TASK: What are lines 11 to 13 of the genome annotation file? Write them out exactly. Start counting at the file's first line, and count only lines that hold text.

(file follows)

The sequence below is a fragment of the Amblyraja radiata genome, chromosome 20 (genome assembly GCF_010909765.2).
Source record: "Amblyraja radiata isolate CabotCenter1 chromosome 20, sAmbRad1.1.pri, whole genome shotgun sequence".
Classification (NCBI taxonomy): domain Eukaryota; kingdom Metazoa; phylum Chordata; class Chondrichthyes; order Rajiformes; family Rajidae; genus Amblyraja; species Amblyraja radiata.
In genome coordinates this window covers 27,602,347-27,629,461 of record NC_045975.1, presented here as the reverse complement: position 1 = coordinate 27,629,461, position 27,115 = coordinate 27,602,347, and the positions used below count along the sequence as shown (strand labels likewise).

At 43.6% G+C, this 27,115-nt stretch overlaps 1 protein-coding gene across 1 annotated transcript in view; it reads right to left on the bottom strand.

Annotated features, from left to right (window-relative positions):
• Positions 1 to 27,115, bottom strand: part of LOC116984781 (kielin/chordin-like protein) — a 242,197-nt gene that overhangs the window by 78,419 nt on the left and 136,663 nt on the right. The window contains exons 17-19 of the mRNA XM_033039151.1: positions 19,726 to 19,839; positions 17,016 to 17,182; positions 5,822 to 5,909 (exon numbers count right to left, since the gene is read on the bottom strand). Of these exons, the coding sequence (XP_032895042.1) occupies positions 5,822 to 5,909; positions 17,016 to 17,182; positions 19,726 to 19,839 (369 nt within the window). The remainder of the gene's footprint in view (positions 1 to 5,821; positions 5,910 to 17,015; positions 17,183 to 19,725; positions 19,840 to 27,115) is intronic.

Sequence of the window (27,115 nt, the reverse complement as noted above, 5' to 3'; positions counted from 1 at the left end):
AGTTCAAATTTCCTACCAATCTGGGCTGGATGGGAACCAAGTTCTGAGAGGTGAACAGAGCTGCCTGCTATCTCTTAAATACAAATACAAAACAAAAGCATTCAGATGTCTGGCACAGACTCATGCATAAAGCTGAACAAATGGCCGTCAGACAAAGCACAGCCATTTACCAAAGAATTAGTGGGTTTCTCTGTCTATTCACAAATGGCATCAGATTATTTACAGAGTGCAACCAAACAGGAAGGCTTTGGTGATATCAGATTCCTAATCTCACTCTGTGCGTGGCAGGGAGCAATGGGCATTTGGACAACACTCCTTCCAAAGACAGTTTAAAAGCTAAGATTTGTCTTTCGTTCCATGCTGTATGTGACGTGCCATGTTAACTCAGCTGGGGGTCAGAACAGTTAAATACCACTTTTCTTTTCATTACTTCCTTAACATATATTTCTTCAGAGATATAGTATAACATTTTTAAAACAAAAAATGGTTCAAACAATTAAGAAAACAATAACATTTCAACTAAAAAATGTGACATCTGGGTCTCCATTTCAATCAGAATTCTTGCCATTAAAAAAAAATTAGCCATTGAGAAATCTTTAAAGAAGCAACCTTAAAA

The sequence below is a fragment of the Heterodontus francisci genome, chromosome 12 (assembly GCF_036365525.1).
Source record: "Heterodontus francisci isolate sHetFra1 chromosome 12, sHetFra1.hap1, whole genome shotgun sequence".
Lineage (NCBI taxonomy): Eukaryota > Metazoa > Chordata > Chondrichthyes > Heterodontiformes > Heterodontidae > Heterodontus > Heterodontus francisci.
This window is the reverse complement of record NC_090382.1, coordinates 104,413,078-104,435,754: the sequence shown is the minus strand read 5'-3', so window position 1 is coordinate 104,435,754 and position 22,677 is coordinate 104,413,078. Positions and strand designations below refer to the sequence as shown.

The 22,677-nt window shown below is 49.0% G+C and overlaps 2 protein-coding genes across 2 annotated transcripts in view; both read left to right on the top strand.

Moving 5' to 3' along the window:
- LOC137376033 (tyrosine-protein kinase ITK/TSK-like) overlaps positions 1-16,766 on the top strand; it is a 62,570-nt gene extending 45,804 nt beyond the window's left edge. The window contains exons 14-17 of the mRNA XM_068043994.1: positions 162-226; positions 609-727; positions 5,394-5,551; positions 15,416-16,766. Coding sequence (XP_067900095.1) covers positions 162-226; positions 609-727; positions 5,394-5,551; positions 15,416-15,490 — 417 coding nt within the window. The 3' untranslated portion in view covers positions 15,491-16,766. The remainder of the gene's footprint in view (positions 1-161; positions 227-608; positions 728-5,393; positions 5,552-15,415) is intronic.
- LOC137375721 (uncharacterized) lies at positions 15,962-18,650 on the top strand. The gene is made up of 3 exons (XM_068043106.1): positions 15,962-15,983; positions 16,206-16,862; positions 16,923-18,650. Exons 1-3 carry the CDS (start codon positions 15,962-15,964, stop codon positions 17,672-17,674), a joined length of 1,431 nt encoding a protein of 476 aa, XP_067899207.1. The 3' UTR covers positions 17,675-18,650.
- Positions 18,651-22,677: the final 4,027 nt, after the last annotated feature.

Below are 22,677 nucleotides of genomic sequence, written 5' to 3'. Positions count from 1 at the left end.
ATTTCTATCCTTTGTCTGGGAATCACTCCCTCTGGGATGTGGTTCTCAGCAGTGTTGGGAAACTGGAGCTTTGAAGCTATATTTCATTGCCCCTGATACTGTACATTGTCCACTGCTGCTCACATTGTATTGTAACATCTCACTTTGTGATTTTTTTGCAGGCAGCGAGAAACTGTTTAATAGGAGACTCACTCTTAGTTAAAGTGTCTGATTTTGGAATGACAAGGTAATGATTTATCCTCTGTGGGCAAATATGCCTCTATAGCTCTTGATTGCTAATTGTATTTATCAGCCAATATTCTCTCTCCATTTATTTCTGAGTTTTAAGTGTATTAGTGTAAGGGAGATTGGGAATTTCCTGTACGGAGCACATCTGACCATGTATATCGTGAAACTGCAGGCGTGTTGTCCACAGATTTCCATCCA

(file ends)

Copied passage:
Source record: "Heterodontus francisci isolate sHetFra1 chromosome 12, sHetFra1.hap1, whole genome shotgun sequence".
Lineage (NCBI taxonomy): Eukaryota > Metazoa > Chordata > Chondrichthyes > Heterodontiformes > Heterodontidae > Heterodontus > Heterodontus francisci.
This window is the reverse complement of record NC_090382.1, coordinates 104,413,078-104,435,754: the sequence shown is the minus strand read 5'-3', so window position 1 is coordinate 104,435,754 and position 22,677 is coordinate 104,413,078. Positions and strand designations below refer to the sequence as shown.